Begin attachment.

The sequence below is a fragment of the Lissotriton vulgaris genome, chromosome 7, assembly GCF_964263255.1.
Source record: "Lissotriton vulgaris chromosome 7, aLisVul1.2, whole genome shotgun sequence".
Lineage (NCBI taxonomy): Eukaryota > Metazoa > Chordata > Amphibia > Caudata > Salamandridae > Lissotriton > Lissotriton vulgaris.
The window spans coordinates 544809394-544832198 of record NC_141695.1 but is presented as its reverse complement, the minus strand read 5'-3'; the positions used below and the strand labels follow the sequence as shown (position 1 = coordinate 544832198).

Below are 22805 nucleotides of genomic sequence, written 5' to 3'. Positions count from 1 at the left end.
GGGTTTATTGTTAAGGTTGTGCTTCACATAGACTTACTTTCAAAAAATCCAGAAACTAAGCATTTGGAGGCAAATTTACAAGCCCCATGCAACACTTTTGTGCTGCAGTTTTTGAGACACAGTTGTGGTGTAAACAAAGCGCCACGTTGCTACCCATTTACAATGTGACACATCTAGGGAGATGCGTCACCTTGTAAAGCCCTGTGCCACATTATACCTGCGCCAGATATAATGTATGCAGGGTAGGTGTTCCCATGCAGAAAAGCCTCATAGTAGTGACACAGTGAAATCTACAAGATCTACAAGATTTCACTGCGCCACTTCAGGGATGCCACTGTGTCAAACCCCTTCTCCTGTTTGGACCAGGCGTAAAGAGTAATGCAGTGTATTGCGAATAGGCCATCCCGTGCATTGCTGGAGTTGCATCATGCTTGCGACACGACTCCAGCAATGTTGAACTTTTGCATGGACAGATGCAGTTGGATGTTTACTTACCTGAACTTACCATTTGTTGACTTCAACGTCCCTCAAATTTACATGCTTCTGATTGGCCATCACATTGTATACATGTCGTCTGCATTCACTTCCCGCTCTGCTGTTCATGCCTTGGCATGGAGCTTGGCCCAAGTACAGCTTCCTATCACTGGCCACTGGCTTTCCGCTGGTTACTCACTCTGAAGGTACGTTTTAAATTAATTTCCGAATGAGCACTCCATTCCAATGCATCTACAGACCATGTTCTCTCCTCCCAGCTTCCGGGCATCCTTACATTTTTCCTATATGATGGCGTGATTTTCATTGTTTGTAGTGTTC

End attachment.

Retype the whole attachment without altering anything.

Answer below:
The sequence below is a fragment of the Lissotriton vulgaris genome, chromosome 7, assembly GCF_964263255.1.
Source record: "Lissotriton vulgaris chromosome 7, aLisVul1.2, whole genome shotgun sequence".
Lineage (NCBI taxonomy): Eukaryota > Metazoa > Chordata > Amphibia > Caudata > Salamandridae > Lissotriton > Lissotriton vulgaris.
The window spans coordinates 544809394-544832198 of record NC_141695.1 but is presented as its reverse complement, the minus strand read 5'-3'; the positions used below and the strand labels follow the sequence as shown (position 1 = coordinate 544832198).

Below are 22805 nucleotides of genomic sequence, written 5' to 3'. Positions count from 1 at the left end.
GGGTTTATTGTTAAGGTTGTGCTTCACATAGACTTACTTTCAAAAAATCCAGAAACTAAGCATTTGGAGGCAAATTTACAAGCCCCATGCAACACTTTTGTGCTGCAGTTTTTGAGACACAGTTGTGGTGTAAACAAAGCGCCACGTTGCTACCCATTTACAATGTGACACATCTAGGGAGATGCGTCACCTTGTAAAGCCCTGTGCCACATTATACCTGCGCCAGATATAATGTATGCAGGGTAGGTGTTCCCATGCAGAAAAGCCTCATAGTAGTGACACAGTGAAATCTACAAGATCTACAAGATTTCACTGCGCCACTTCAGGGATGCCACTGTGTCAAACCCCTTCTCCTGTTTGGACCAGGCGTAAAGAGTAATGCAGTGTATTGCGAATAGGCCATCCCGTGCATTGCTGGAGTTGCATCATGCTTGCGACACGACTCCAGCAATGTTGAACTTTTGCATGGACAGATGCAGTTGGATGTTTACTTACCTGAACTTACCATTTGTTGACTTCAACGTCCCTCAAATTTACATGCTTCTGATTGGCCATCACATTGTATACATGTCGTCTGCATTCACTTCCCGCTCTGCTGTTCATGCCTTGGCATGGAGCTTGGCCCAAGTACAGCTTCCTATCACTGGCCACTGGCTTTCCGCTGGTTACTCACTCTGAAGGTACGTTTTAAATTAATTTCCGAATGAGCACTCCATTCCAATGCATCTACAGACCATGTTCTCTCCTCCCAGCTTCCGGGCATCCTTACATTTTTCCTATATGATGGCGTGATTTTCATTGTTTGTAGTGTTC